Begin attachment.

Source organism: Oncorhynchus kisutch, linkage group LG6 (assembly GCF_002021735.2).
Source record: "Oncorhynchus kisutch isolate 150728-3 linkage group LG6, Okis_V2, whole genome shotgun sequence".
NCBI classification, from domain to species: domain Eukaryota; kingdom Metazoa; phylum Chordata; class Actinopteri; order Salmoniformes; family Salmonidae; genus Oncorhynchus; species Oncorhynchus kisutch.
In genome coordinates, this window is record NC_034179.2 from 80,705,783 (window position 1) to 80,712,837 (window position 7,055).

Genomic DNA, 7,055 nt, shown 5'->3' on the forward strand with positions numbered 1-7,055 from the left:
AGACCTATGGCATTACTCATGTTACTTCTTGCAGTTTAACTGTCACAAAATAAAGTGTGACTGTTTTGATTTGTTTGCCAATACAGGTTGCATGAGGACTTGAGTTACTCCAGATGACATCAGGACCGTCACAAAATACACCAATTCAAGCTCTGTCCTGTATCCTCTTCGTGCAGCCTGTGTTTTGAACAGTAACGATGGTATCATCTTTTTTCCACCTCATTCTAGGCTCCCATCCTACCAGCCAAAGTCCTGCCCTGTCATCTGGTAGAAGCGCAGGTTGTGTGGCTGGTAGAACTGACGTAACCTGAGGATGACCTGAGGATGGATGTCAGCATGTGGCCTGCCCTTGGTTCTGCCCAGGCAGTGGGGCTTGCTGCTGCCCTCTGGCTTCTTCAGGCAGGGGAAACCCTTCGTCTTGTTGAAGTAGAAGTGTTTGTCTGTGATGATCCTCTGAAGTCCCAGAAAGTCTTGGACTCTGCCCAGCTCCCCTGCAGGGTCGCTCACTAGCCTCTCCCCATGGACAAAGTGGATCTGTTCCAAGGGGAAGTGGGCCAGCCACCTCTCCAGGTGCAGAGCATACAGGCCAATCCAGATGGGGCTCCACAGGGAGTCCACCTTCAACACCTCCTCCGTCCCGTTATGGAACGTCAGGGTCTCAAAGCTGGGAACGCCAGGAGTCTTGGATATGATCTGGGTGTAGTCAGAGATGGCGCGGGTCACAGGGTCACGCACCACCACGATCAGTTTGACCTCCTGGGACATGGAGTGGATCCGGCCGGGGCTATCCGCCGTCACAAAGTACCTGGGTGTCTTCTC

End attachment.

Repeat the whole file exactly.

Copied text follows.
Source organism: Oncorhynchus kisutch, linkage group LG6 (assembly GCF_002021735.2).
Source record: "Oncorhynchus kisutch isolate 150728-3 linkage group LG6, Okis_V2, whole genome shotgun sequence".
NCBI classification, from domain to species: domain Eukaryota; kingdom Metazoa; phylum Chordata; class Actinopteri; order Salmoniformes; family Salmonidae; genus Oncorhynchus; species Oncorhynchus kisutch.
In genome coordinates, this window is record NC_034179.2 from 80,705,783 (window position 1) to 80,712,837 (window position 7,055).

Genomic DNA, 7,055 nt, shown 5'->3' on the forward strand with positions numbered 1-7,055 from the left:
AGACCTATGGCATTACTCATGTTACTTCTTGCAGTTTAACTGTCACAAAATAAAGTGTGACTGTTTTGATTTGTTTGCCAATACAGGTTGCATGAGGACTTGAGTTACTCCAGATGACATCAGGACCGTCACAAAATACACCAATTCAAGCTCTGTCCTGTATCCTCTTCGTGCAGCCTGTGTTTTGAACAGTAACGATGGTATCATCTTTTTTCCACCTCATTCTAGGCTCCCATCCTACCAGCCAAAGTCCTGCCCTGTCATCTGGTAGAAGCGCAGGTTGTGTGGCTGGTAGAACTGACGTAACCTGAGGATGACCTGAGGATGGATGTCAGCATGTGGCCTGCCCTTGGTTCTGCCCAGGCAGTGGGGCTTGCTGCTGCCCTCTGGCTTCTTCAGGCAGGGGAAACCCTTCGTCTTGTTGAAGTAGAAGTGTTTGTCTGTGATGATCCTCTGAAGTCCCAGAAAGTCTTGGACTCTGCCCAGCTCCCCTGCAGGGTCGCTCACTAGCCTCTCCCCATGGACAAAGTGGATCTGTTCCAAGGGGAAGTGGGCCAGCCACCTCTCCAGGTGCAGAGCATACAGGCCAATCCAGATGGGGCTCCACAGGGAGTCCACCTTCAACACCTCCTCCGTCCCGTTATGGAACGTCAGGGTCTCAAAGCTGGGAACGCCAGGAGTCTTGGATATGATCTGGGTGTAGTCAGAGATGGCGCGGGTCACAGGGTCACGCACCACCACGATCAGTTTGACCTCCTGGGACATGGAGTGGATCCGGCCGGGGCTATCCGCCGTCACAAAGTACCTGGGTGTCTTCTC